Don't be fooled by serving sizes, artificial colors and other food label tricks and terms. Senior Food Editor Elisa Bosley dishes on how to correctly read a nutrition label.
Food labels are confusing, but they don't have to be if you follow these four tips. You'll be making healthier food choices in no time.
- Start with serving size.
If a 16-ounce bottled juice says “Serving Size: 8 ounces,” that means the bottle is two servings, not one. Double the nutrition numbers to see what you’re really getting if you drink the whole thing.
- Read the ingredient list.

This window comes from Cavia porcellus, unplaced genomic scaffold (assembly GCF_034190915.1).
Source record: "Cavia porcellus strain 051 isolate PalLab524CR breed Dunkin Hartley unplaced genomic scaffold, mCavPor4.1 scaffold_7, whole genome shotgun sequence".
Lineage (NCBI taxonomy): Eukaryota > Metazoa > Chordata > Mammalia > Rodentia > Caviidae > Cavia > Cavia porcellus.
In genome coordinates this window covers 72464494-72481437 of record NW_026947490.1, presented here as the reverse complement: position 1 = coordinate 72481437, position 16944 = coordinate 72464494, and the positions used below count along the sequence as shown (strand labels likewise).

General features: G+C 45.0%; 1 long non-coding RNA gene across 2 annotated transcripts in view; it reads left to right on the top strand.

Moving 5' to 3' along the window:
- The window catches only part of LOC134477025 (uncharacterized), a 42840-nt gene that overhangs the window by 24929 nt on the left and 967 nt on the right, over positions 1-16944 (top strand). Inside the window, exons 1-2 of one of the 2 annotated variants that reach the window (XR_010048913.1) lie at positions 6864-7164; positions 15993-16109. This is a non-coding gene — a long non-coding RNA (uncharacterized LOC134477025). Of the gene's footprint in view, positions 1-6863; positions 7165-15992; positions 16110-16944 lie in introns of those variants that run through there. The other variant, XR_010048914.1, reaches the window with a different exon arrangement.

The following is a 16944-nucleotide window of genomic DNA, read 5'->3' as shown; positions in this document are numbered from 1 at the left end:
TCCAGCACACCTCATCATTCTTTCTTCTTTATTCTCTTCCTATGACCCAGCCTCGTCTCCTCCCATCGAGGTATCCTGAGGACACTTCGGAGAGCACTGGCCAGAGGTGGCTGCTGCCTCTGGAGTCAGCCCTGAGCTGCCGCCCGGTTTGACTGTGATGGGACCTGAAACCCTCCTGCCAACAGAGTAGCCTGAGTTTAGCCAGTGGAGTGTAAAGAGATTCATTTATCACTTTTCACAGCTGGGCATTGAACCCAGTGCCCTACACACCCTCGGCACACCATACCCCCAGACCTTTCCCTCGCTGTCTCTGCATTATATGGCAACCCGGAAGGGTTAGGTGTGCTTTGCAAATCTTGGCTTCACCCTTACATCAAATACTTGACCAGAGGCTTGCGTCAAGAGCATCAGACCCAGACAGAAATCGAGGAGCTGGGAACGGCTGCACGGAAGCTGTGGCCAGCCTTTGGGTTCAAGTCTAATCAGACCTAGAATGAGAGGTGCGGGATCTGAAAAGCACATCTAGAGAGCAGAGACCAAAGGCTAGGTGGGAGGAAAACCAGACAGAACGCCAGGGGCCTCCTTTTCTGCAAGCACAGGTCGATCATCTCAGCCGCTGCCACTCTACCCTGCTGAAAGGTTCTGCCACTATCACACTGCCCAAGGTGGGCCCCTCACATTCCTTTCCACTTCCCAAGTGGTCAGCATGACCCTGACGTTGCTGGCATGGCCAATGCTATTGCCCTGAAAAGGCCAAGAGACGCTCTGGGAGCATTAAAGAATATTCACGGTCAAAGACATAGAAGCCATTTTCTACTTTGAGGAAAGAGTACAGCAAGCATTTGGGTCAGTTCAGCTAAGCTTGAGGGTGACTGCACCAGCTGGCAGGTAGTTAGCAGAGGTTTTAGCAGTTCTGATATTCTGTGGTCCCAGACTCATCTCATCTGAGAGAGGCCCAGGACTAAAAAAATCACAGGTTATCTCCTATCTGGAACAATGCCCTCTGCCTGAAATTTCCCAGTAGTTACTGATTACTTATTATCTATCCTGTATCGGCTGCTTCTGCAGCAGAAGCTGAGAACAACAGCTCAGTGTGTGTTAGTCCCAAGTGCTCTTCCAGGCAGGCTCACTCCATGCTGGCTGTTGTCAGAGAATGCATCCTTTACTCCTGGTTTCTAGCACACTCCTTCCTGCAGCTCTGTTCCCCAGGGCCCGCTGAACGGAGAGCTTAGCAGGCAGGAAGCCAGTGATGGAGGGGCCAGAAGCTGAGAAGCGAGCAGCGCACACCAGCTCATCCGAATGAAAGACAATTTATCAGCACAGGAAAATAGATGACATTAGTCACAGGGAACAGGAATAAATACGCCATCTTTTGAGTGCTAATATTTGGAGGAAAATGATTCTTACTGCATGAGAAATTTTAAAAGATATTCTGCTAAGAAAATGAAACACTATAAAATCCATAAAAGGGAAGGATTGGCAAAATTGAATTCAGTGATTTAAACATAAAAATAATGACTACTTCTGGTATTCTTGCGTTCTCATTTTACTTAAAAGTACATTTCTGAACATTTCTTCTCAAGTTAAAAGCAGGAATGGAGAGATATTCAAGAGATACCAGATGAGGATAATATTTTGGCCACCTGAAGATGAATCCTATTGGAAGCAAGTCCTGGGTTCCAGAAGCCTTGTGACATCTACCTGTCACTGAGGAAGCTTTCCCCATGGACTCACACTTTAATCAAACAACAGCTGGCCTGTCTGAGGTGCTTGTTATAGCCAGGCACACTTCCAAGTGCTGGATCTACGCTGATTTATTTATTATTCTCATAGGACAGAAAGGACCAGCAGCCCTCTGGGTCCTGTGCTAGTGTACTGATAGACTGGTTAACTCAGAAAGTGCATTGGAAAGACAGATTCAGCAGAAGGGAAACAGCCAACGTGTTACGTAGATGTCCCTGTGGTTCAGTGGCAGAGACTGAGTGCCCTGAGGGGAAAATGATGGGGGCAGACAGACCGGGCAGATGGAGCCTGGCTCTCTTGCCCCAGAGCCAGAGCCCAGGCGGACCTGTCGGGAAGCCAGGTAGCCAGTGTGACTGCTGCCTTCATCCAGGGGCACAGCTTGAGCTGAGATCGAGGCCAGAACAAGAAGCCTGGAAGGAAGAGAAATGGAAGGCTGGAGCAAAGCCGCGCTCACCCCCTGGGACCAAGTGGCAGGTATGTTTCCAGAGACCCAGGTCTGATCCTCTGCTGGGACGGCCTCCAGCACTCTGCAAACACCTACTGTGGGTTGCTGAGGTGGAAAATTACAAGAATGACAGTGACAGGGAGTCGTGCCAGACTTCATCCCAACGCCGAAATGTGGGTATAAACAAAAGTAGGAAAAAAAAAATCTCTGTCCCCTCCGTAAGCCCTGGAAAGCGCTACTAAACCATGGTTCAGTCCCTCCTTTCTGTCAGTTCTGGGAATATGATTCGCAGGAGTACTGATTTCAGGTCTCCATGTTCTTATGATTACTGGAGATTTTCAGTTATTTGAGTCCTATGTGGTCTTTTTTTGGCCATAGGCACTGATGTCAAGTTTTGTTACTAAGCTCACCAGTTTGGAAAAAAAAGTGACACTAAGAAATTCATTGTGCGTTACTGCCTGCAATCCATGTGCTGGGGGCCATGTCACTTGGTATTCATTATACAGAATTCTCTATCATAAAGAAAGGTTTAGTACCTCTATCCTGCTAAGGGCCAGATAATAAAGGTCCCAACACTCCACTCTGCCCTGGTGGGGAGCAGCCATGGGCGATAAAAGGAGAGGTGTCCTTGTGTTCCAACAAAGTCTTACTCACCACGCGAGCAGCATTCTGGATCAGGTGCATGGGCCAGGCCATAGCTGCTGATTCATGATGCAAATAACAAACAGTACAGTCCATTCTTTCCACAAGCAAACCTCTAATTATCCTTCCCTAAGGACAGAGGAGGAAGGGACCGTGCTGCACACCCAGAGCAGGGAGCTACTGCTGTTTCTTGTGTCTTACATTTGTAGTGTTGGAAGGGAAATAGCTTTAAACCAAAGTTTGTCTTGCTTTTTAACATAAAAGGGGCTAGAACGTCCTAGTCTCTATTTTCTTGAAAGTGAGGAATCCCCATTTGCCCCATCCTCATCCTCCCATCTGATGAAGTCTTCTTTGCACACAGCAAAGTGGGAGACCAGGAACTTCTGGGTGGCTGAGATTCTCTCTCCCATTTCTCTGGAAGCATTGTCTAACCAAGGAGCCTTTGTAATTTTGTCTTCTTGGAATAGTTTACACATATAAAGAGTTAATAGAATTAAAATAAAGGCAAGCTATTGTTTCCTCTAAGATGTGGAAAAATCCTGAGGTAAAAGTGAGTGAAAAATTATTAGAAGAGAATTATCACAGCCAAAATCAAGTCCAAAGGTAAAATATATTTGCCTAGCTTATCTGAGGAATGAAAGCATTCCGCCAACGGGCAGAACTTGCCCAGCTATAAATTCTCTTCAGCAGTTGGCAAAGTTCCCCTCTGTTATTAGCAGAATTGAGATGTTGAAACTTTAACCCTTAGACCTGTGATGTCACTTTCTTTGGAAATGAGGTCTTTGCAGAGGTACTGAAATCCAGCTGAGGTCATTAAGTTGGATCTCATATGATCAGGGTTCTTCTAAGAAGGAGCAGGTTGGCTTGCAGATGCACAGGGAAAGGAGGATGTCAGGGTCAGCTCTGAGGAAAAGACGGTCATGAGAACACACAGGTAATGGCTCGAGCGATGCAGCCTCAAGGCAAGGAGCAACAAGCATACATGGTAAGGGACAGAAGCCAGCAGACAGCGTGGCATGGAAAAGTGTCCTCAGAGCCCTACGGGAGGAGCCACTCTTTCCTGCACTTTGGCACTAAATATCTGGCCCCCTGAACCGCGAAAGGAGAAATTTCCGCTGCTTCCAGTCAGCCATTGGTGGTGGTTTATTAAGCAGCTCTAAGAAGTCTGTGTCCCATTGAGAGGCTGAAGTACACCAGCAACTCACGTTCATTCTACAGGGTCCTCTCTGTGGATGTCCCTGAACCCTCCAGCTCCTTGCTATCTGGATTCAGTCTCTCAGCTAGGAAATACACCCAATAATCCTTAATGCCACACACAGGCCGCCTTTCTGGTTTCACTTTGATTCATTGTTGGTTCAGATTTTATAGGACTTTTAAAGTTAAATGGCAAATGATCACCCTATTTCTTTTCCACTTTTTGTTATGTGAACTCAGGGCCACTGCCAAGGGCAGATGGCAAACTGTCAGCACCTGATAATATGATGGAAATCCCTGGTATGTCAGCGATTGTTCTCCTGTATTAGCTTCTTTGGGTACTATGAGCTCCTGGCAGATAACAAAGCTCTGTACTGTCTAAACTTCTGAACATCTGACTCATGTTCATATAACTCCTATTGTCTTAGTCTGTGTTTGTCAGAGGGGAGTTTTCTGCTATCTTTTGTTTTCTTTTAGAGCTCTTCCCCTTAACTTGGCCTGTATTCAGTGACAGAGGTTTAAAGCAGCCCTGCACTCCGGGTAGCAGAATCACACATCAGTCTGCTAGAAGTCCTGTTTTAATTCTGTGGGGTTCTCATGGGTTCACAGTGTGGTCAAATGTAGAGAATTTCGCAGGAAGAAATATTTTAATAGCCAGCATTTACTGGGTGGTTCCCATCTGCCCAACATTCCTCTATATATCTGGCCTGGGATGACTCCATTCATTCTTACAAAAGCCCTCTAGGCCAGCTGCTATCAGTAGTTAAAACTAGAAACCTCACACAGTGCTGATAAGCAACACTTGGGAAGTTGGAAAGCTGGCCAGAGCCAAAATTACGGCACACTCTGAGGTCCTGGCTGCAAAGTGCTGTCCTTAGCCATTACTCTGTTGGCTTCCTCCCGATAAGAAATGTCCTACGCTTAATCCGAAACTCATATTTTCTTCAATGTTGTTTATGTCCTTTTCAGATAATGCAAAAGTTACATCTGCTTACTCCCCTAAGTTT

Items appear in order of quantity; for example, if “oats” is the first ingredient, that’s got the highest concentration in the food. This tells you something if sugar—or a disguised sugar, like corn syrup, dextrose, or sucrose—is the first (and third and fourth) ingredient.
- Look for recognizable, whole foods.
Lengthy lists with lots of scientific-sounding ingredients mean most of that “food” was created in a lab (think preservatives, fake colors, and other additives), not in nature. And be aware: Anything with “hydrogenated” in the ingredient list contains trans fats, even if the label number reads zero, thanks to a loophole that allows products with less than 0.5 grams trans fat per serving to go unlabeled.
- Keep an eye on key nutrients.
Packaged foods tend to be high in sodium; aim for less than 5 percent Daily Value (DV) per serving. A good fiber number is 4 grams or more per serving. Limit snacks to about 200 calories per serving; meals should run around 600–700 calories.